Ancient, highly valuable forests are being lost at an "unprecedented" rate from protected lands in Cambodia, according to a new report. The analysis, from campaign group Forest Trends, says that large corporations are using legitimate development permits to illegally clear land. Around 2,000 sq km of forests are being lost every year, they say. Effective governance of the forests in Cambodia has broken down, they argue.
An oil field boom in North Dakota has turned a quiet agricultural region into an industrial zone, where farmers and ranchers report over 100 oil spills per month.
In a July 23 webinar, members of North Dakota’s environmental community spoke about the impacts of the second-largest fracking oil field in the United States, the Bakken Shale.
Earthworks, a non-profit American environmental agency, presented the webinar entitled "Inside the Bakken: National Impacts and How You Can Help."
One of the largest oil developments in the U.S. in the last 40 years, the Bakken Shale extends over eastern Montana, western North Dakota and into parts of Saskatchewan and Manitoba. While the oil was initially discovered in 1951, hydraulic fracking made it economical to put the field into production.
“Bakken oil is transported by oil and the vast majority of oil trains travel from North Dakota,” said Deborah Thomas, a board member with the non-profit group ShaleTest Environmental Testing, while introducing the speakers.
“These trains with their payloads of extremely explosive, fracked crude travel through communities across North America, putting millions of Americans and Canadians at risk.”
Just over two years ago, the air and hand brakes failed on one such train filled with Bakken crude. It careened at 104 kilometres per hour into the small Quebec town of Lac-Megantic, derailing near the town’s centre at 1:15 a.m. and spilling six million litres of crude oil.
The extremely volatile oil burst into flames and, with the subsequent explosions, killed 47 people, forced another 2,000 from their homes, and destroyed much of the downtown core.
In 2005, I argued that ice sheets may be more vulnerable than the Intergovernmental Panel on Climate Change (IPCC) estimated, mainly because of effects of a warming ocean in speeding ice melt. In 2007, I wrote "Scientific Reticence and Sea Level Rise," describing and documenting a phenomenon that pressures scientists to minimize the danger of imminent sea level rise.
About then I became acquainted with remarkable studies of geologist Paul Hearty. Hearty found strong evidence for sea level rise late in the Eemian to +6-9 m (20-30 feet) relative to today. The Eemian is the prior interglacial period (~120,000 years ago), which was slightly warmer than the present interglacial period (the Holocene) in which civilization developed. Hearty also found evidence for powerful storms in the North Atlantic near the end of the Eemian period.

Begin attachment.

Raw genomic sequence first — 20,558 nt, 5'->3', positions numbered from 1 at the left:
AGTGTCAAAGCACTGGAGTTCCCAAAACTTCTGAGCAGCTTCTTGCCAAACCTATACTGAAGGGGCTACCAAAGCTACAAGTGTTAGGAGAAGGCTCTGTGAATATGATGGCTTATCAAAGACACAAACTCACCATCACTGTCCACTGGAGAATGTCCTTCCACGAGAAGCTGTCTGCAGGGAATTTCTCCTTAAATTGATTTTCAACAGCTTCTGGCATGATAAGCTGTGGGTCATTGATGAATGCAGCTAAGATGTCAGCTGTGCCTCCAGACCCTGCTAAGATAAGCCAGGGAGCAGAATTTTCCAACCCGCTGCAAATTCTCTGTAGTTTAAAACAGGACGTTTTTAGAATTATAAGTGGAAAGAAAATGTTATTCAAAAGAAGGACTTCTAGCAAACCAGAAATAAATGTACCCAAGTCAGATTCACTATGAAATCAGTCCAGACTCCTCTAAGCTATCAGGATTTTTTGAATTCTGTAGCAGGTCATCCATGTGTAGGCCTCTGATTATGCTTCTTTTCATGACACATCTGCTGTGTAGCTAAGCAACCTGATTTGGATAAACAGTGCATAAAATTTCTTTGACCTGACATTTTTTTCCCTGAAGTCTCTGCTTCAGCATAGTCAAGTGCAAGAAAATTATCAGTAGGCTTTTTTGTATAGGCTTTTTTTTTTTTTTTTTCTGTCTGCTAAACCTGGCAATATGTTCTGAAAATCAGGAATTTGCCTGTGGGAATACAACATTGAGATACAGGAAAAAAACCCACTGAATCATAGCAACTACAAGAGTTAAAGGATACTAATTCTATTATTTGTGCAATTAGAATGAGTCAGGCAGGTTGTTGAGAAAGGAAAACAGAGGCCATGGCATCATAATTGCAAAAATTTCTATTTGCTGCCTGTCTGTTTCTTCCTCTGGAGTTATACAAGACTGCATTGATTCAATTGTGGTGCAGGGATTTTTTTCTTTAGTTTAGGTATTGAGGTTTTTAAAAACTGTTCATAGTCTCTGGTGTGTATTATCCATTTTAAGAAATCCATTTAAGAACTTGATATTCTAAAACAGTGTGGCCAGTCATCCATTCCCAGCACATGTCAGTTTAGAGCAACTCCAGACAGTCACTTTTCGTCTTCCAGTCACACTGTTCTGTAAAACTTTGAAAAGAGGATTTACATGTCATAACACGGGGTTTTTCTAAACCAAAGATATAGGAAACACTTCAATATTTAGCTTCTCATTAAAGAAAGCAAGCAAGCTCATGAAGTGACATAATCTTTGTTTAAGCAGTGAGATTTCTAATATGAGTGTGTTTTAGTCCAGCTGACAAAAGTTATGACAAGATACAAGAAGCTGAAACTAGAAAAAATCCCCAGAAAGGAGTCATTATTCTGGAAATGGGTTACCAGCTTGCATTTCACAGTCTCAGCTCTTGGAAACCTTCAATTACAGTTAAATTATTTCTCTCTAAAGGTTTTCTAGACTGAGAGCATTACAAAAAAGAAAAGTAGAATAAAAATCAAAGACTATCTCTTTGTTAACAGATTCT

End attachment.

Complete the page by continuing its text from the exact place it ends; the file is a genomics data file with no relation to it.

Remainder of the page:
It seemed that an understanding of the late Eemian climate events might be helpful in assessing the climate effects of human-made global warming, as Earth is now approaching the warmth that existed then. Thus several colleagues and I initiated global climate simulations aimed at trying to understand what happened at the end of the Eemian and its relevance to climate change today.
Manufacturing and wastewater treatment sites are releasing bisphenol A into the air, exposing people to high levels of the chemical, according to a study Researchers have long known people can be exposed to bisphenol A (BPA), a chemical commonly...
Vue du ciel, l'Amazonie ressemble à une immense table de billard, d'un vert intense mité de taches couleur café: ce sont des sites miniers illégaux, reflet d'une ruée vers l'or qui menace le poumon de la planète. «La perte pour nos ressources naturelles est incalculable», explique à l'AFP le haut commissaire du Pérou contre les mines illégales, Antonio Fernandez Jeri. «Chaque hectare perdu représente des espèces uniques de flore et de faune», déplore-t-il.
"Mercury levels in bluefish caught off the U.S. Atlantic coast dropped more than 40 percent over the past four decades thanks to federal restrictions on coal emissions, according to a new study.
This is good news not only for bluefish but for the entire predator fish population in the Mid-Atlantic. And it's better news for people fond of eating the tasty fish, often served broiled or baked, as it suggests that mercury reductions due to coal-fired plant emissions crackdowns in North America have quickly led to less contamination in marine life.
“This is an important study … this is the type of work that we need to encourage policy makers to support clean-coal technology,” said Katlin Bowman, a postdoctoral scholar at the University of California’s Department of Ocean Sciences who was not involved in the study.
Coal-fired plants are big mercury contributors to the atmosphere – where most emission pollution gets dumped – and the ocean, where those pollutants eventually settle."